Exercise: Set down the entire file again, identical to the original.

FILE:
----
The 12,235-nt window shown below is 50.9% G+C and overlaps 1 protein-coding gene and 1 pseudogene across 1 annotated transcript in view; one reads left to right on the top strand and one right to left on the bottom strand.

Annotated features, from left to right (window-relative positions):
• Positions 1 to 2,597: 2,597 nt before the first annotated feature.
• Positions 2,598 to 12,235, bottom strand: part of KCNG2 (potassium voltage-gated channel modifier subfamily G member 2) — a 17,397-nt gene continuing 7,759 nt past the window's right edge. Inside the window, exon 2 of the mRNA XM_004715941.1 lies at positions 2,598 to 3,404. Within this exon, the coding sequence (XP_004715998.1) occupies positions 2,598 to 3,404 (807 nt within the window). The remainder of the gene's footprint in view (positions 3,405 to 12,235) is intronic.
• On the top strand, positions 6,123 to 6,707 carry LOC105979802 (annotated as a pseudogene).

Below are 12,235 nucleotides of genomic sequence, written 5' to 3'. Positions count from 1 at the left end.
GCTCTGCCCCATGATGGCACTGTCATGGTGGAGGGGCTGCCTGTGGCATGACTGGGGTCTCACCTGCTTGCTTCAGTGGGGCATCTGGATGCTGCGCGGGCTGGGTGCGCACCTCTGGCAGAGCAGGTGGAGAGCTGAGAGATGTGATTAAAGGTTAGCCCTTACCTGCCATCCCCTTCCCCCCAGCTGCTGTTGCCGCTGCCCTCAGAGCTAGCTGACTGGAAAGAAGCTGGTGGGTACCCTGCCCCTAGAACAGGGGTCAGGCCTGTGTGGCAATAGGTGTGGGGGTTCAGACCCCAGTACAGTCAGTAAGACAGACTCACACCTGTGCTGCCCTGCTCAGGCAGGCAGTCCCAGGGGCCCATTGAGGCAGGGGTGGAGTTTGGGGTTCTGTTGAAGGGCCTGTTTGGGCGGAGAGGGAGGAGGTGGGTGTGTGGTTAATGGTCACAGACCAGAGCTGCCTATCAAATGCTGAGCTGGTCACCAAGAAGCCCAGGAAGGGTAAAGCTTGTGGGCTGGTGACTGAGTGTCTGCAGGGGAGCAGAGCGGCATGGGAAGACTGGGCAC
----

The 12,235-nt window shown below is 50.9% G+C and overlaps 1 protein-coding gene and 1 pseudogene across 1 annotated transcript in view; one reads left to right on the top strand and one right to left on the bottom strand.

Annotated features, from left to right (window-relative positions):
• Positions 1 to 2,597: 2,597 nt before the first annotated feature.
• Positions 2,598 to 12,235, bottom strand: part of KCNG2 (potassium voltage-gated channel modifier subfamily G member 2) — a 17,397-nt gene continuing 7,759 nt past the window's right edge. Inside the window, exon 2 of the mRNA XM_004715941.1 lies at positions 2,598 to 3,404. Within this exon, the coding sequence (XP_004715998.1) occupies positions 2,598 to 3,404 (807 nt within the window). The remainder of the gene's footprint in view (positions 3,405 to 12,235) is intronic.
• On the top strand, positions 6,123 to 6,707 carry LOC105979802 (annotated as a pseudogene).

Below are 12,235 nucleotides of genomic sequence, written 5' to 3'. Positions count from 1 at the left end.
GCTCTGCCCCATGATGGCACTGTCATGGTGGAGGGGCTGCCTGTGGCATGACTGGGGTCTCACCTGCTTGCTTCAGTGGGGCATCTGGATGCTGCGCGGGCTGGGTGCGCACCTCTGGCAGAGCAGGTGGAGAGCTGAGAGATGTGATTAAAGGTTAGCCCTTACCTGCCATCCCCTTCCCCCCAGCTGCTGTTGCCGCTGCCCTCAGAGCTAGCTGACTGGAAAGAAGCTGGTGGGTACCCTGCCCCTAGAACAGGGGTCAGGCCTGTGTGGCAATAGGTGTGGGGGTTCAGACCCCAGTACAGTCAGTAAGACAGACTCACACCTGTGCTGCCCTGCTCAGGCAGGCAGTCCCAGGGGCCCATTGAGGCAGGGGTGGAGTTTGGGGTTCTGTTGAAGGGCCTGTTTGGGCGGAGAGGGAGGAGGTGGGTGTGTGGTTAATGGTCACAGACCAGAGCTGCCTATCAAATGCTGAGCTGGTCACCAAGAAGCCCAGGAAGGGTAAAGCTTGTGGGCTGGTGACTGAGTGTCTGCAGGGGAGCAGAGCGGCATGGGAAGACTGGGCAC